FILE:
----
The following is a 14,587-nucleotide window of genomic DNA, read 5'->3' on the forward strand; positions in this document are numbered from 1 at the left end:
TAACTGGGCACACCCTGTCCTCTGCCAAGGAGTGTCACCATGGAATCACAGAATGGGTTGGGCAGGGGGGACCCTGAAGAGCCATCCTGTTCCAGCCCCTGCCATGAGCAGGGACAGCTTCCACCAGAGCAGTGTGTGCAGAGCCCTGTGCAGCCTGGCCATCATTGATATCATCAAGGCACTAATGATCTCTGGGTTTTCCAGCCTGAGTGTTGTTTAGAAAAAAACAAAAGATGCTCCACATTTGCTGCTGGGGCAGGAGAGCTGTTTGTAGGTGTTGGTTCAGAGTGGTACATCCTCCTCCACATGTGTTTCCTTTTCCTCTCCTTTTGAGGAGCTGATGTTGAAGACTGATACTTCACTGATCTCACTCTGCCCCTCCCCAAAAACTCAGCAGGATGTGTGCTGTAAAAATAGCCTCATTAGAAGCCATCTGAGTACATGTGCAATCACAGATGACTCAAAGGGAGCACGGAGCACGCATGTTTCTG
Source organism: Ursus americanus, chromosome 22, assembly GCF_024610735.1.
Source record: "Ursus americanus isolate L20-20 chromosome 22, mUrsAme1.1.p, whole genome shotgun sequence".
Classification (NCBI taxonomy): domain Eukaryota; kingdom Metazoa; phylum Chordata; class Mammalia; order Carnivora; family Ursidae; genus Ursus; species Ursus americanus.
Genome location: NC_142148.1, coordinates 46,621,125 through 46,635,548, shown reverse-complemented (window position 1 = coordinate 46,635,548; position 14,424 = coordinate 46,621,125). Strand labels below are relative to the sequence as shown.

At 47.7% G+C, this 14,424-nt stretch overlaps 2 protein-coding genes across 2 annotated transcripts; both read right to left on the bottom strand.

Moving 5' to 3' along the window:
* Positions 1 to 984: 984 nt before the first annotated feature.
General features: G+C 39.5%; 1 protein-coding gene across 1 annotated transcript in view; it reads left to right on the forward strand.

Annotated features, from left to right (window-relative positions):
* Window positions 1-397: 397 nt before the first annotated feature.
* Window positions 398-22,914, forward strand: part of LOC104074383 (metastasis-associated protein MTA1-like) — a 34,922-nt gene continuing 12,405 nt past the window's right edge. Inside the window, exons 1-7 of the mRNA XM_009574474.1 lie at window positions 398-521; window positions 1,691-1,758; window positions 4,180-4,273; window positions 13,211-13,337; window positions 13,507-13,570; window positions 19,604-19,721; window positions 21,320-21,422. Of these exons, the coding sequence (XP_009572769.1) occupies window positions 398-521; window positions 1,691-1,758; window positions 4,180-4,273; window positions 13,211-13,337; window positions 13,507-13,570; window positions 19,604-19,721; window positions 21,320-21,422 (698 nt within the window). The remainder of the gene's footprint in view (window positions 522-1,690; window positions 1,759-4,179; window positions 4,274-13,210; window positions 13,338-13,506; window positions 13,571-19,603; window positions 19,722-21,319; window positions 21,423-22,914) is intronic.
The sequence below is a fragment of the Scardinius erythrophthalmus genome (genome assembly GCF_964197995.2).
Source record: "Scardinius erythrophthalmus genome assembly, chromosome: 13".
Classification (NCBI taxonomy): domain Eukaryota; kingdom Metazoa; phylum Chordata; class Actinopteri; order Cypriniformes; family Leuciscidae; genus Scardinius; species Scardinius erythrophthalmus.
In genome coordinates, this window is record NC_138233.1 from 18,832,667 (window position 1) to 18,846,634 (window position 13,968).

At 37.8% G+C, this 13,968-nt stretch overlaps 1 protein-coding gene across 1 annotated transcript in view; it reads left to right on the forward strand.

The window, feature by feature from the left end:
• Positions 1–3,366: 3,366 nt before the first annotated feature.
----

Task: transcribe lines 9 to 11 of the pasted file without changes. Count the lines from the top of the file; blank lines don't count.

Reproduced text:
* Positions 1 to 984: 984 nt before the first annotated feature.
General features: G+C 39.5%; 1 protein-coding gene across 1 annotated transcript in view; it reads left to right on the forward strand.

Annotated features, from left to right (window-relative positions):